Category: Transportation Economics

  • A Primer on Trip Generation

    As a key factor in determining rates for Portland’s proposed street utility fee, the Institute of Transportation Engineers’ (ITE, henceforth) Trip Generation Manual has gotten a lot of love lately among local transportation wonks. It is worthwhile, then, to take a quick trip through the weeds of the manual to better understand where the opportunities […]

  • Oregonian still tone-deaf on Port of Portland

    Oregonian still tone-deaf on Port of Portland

    The Oregonian continues to demonstrate its tone-deafness regarding the Port of Portland. Last week, the newspaper revealed its “editorial agenda” for 2014, one plank of which is titled “Portland’s industrial lands scavenger hunt.” The title is misleading. The editorial’s real thrust is to complain bitterly about the city’s policy towards economic development, relying on the […]

  • The inevitable end of container traffic at the Port of Portland

    In recent months, the Port of Portland’s probable loss of the Hanjin shipping company has been in the news. Local media reported on the event, largely painting it as a minor tragedy. Chris, here at Portland Transport, provided his own take, noting how that those businesses using Terminal 6 would now have to truck their […]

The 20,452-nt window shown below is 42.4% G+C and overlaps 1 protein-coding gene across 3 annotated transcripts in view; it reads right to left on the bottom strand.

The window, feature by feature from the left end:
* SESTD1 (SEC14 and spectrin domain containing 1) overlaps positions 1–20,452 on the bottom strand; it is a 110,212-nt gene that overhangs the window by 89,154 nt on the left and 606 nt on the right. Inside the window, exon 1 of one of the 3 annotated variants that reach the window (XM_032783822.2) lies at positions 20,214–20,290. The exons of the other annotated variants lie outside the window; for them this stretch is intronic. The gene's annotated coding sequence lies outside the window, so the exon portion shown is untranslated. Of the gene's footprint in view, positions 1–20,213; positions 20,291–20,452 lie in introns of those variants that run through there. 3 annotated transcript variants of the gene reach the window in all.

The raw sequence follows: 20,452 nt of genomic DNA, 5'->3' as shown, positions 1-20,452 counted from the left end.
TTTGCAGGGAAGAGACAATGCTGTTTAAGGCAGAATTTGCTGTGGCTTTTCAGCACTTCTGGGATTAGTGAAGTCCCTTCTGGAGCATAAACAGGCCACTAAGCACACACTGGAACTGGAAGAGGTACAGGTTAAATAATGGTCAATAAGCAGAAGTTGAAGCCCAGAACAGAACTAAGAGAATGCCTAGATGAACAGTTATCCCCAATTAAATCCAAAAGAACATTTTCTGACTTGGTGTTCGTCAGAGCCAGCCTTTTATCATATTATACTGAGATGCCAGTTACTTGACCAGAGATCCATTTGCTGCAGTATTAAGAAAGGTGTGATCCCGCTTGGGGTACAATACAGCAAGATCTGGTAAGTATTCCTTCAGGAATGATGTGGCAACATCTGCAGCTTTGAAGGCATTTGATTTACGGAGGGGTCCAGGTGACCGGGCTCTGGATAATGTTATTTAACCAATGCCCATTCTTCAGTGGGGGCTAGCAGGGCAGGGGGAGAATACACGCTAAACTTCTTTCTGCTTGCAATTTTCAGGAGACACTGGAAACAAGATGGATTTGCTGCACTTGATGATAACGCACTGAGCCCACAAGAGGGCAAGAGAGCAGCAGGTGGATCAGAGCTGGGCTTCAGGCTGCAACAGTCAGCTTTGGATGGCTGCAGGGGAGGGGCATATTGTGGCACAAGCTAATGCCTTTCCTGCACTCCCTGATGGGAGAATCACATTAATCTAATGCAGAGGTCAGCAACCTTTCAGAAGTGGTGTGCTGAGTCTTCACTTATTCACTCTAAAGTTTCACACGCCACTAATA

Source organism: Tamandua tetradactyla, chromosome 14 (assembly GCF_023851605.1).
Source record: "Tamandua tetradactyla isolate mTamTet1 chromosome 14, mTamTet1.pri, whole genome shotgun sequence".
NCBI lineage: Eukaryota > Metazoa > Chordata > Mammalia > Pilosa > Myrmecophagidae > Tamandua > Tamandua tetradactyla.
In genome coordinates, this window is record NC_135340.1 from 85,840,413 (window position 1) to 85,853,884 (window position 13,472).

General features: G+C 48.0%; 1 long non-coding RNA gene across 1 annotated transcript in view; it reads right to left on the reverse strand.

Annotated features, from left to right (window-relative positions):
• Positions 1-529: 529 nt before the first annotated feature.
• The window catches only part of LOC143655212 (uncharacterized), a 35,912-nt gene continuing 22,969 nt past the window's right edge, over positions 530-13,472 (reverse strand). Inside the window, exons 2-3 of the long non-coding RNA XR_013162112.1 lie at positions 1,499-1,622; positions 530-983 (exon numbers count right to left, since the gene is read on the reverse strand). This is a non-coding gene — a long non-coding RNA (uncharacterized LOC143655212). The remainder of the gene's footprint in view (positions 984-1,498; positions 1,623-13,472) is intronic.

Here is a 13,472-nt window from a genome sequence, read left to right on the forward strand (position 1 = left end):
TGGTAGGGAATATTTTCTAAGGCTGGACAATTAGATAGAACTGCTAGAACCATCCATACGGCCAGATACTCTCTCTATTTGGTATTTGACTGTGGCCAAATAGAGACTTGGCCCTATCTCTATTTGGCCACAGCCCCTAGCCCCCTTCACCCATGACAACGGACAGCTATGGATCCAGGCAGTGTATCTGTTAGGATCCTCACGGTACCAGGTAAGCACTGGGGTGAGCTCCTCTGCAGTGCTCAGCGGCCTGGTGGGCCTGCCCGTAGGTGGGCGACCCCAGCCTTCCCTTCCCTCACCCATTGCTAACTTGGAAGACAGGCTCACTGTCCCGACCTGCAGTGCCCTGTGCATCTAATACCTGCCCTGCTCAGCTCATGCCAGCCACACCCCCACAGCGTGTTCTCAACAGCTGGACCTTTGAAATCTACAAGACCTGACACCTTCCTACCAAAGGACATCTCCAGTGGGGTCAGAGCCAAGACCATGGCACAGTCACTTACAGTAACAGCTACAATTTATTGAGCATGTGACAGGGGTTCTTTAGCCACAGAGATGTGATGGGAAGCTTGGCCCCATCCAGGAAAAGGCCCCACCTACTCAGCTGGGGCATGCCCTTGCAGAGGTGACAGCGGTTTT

• I Have Some Good Ideas for that Other $850

    Joseph Rose is reporting on a survey indicating that Oregon is among the lowest cost states to own a motor vehicle. Among the cost differentials, an average of $157 in taxes and fees compared to $1,058 nationally. Imagine how many sidewalks we could build with that other $850/car…

  • Breaking down the economics of bus vs MAX

    There’s been a bunch of stuff in the comments of the SW Corridor: Transportation Bundles article about the relative (operational) efficiencies of bus versus light rail. The discussion mirrors a debate that occurs in the wider community. Two dueling theories are commonly articulated:

    • That MAX is more efficient, operationally, than bus–that in busy corridors, it can move far more people than can the equivalent number of busses, and requires a lot less subsidy. TriMet frequently articulates this position in its public messaging.
    • That MAX is economically inefficient–an unwise investment at best, and a rip-off at worst; diverting resources from (and starving) the bus system, and a major contributor to the agency’s budget problems. Many agency critics make this charge–ranging from conservative/libertarians broadly opposed to any capital investment in transit, to poverty advocates on the left, to “good government” types suspicious of any large capital expenditure, to many in ATU757, to riders of “marginal” bus routes whose service is imperilled by the agency’s budget woes.
    Who’s right? As usual, things are a bit more complicated than a bumper-sticker slogan can capture. After the jump, we get into the numbers. I’m only focusing (for the most part) on operational expenses–the question of capital costs are ignored. The article also focuses on bus service vs light rail–the Streetcar, WES, and LIFT are discussed, but in far less details.